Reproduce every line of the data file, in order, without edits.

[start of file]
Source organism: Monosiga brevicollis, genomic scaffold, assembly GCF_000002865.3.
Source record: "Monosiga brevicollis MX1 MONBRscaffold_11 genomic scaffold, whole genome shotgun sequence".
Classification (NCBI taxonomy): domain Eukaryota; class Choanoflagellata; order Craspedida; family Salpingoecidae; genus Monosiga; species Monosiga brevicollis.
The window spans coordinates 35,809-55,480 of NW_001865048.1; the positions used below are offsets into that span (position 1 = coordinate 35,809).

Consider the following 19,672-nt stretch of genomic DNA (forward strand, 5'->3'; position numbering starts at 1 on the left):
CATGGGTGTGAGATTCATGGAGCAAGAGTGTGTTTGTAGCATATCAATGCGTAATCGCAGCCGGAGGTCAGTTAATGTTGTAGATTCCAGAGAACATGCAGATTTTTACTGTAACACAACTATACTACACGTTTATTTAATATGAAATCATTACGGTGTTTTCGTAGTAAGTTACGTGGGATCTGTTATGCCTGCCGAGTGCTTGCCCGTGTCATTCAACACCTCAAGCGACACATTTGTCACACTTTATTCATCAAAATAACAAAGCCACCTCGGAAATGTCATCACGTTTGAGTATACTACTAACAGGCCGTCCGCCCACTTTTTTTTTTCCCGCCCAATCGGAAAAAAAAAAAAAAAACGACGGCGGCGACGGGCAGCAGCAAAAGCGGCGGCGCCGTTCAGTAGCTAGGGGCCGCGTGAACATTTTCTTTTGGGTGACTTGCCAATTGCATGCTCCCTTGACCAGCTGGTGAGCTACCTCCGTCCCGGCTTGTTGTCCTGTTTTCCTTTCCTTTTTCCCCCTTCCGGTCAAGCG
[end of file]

Source organism: Monosiga brevicollis, genomic scaffold, assembly GCF_000002865.3.
Source record: "Monosiga brevicollis MX1 MONBRscaffold_11 genomic scaffold, whole genome shotgun sequence".
Classification (NCBI taxonomy): domain Eukaryota; class Choanoflagellata; order Craspedida; family Salpingoecidae; genus Monosiga; species Monosiga brevicollis.
The window spans coordinates 35,809-55,480 of NW_001865048.1; the positions used below are offsets into that span (position 1 = coordinate 35,809).

Consider the following 19,672-nt stretch of genomic DNA (forward strand, 5'->3'; position numbering starts at 1 on the left):
CATGGGTGTGAGATTCATGGAGCAAGAGTGTGTTTGTAGCATATCAATGCGTAATCGCAGCCGGAGGTCAGTTAATGTTGTAGATTCCAGAGAACATGCAGATTTTTACTGTAACACAACTATACTACACGTTTATTTAATATGAAATCATTACGGTGTTTTCGTAGTAAGTTACGTGGGATCTGTTATGCCTGCCGAGTGCTTGCCCGTGTCATTCAACACCTCAAGCGACACATTTGTCACACTTTATTCATCAAAATAACAAAGCCACCTCGGAAATGTCATCACGTTTGAGTATACTACTAACAGGCCGTCCGCCCACTTTTTTTTTTCCCGCCCAATCGGAAAAAAAAAAAAAAAACGACGGCGGCGACGGGCAGCAGCAAAAGCGGCGGCGCCGTTCAGTAGCTAGGGGCCGCGTGAACATTTTCTTTTGGGTGACTTGCCAATTGCATGCTCCCTTGACCAGCTGGTGAGCTACCTCCGTCCCGGCTTGTTGTCCTGTTTTCCTTTCCTTTTTCCCCCTTCCGGTCAAGCG